How to handle expert witnesses with disciplinary charges/orders.
There has been some controversy recently in the community of Maryland lawyers who handle personal injury and worker’s compensation claims.
It can sometimes be difficult to locate medical providers who will treat patients who were injured in accidents or on the job. If the patient was injured in an accident, the physician may have to wait for payment until the personal injury case resolves. In the case of a work-related injury, the physician must by law accept payment according to the fee schedule set by the Maryland Worker’s Compensation Commission, which is usually far less than the rates paid by private insurers. Many medical providers aren’t willing to accept these conditions, so the few who will are an invaluable resource for Maryland personal injury lawyers and our clients.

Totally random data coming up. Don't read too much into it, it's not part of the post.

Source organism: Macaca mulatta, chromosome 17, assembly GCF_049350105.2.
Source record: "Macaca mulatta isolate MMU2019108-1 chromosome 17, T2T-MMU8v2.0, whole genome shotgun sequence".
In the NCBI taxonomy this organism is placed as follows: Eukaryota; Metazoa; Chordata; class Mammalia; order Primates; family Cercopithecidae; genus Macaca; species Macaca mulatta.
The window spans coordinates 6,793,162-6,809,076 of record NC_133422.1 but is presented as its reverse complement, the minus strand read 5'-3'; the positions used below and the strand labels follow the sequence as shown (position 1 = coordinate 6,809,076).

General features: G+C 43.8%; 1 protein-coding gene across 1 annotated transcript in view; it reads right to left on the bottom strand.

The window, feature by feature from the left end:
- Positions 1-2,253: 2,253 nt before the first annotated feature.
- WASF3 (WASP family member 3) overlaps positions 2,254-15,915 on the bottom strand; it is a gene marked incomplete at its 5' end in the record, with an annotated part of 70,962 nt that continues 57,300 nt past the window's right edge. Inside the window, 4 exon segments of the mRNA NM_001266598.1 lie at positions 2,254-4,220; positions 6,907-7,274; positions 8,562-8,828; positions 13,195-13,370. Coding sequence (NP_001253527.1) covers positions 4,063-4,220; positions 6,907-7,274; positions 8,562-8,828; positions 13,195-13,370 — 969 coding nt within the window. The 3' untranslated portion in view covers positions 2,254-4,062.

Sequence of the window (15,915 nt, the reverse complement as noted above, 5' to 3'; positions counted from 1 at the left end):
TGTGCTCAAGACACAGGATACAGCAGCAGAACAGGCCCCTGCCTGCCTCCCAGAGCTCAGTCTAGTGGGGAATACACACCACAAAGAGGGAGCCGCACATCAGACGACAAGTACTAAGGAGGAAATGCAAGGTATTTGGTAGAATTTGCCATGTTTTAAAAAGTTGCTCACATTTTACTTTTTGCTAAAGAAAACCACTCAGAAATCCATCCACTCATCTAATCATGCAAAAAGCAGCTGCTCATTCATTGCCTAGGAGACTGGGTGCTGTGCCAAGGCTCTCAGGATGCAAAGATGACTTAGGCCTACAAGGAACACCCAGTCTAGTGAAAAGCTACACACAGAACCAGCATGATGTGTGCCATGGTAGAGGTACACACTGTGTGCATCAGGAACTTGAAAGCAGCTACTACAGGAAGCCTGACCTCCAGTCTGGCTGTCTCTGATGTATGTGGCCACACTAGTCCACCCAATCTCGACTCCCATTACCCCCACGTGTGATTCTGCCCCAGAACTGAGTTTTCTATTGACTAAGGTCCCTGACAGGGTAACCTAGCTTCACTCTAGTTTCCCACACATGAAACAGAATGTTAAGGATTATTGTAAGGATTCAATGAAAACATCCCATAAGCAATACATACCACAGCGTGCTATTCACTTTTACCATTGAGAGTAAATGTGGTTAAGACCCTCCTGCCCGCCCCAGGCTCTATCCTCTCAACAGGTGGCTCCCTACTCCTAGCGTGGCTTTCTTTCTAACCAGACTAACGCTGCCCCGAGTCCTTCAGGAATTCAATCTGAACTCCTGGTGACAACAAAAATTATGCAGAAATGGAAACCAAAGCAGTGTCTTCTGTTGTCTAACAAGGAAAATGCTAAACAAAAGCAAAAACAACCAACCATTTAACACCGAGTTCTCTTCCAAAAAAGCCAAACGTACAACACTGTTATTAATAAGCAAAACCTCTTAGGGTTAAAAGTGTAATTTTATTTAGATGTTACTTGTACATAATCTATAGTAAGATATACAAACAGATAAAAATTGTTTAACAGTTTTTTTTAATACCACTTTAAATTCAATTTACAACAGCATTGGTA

One of the local medical practices willing to treat these sorts of patients has become involved in proceedings before the Maryland Board of Physicians. Some of their doctors have pending disciplinary charges, and some others have already consented to orders resolving the charges. This has attracted the attention of those in the legal community working on those sorts of cases, and has been commented on by industry bloggers.
I kind of view this as a tempest in a teapot. The charges are not the sort where I would expect any of the physicians involved to lose their licenses or have them suspended.
Perhaps most importantly, the existence of the charges and/or disciplinary orders before the Maryland Board of Physicians is not discoverable or admissible in any civil or criminal action in the State of Maryland.
We have a statute for this- Md. Health Occupations Code Ann. §14-410 (a). The statute says that:
(1) The proceedings records, or files of the Board or any of its investigatory bodies are not discoverable and are not admissible in evidence; and
(2) Any order passed by the Board is not admissible in evidence.
So if you find that you have a treating physician or an expert witness who has been involved in proceedings before the Maryland Board of Physicians, relax. Those proceedings are never going to come into evidence, and the jury will never hear about them. Provided, of course, that you are prepared with a motion in limine citing the law on the issue.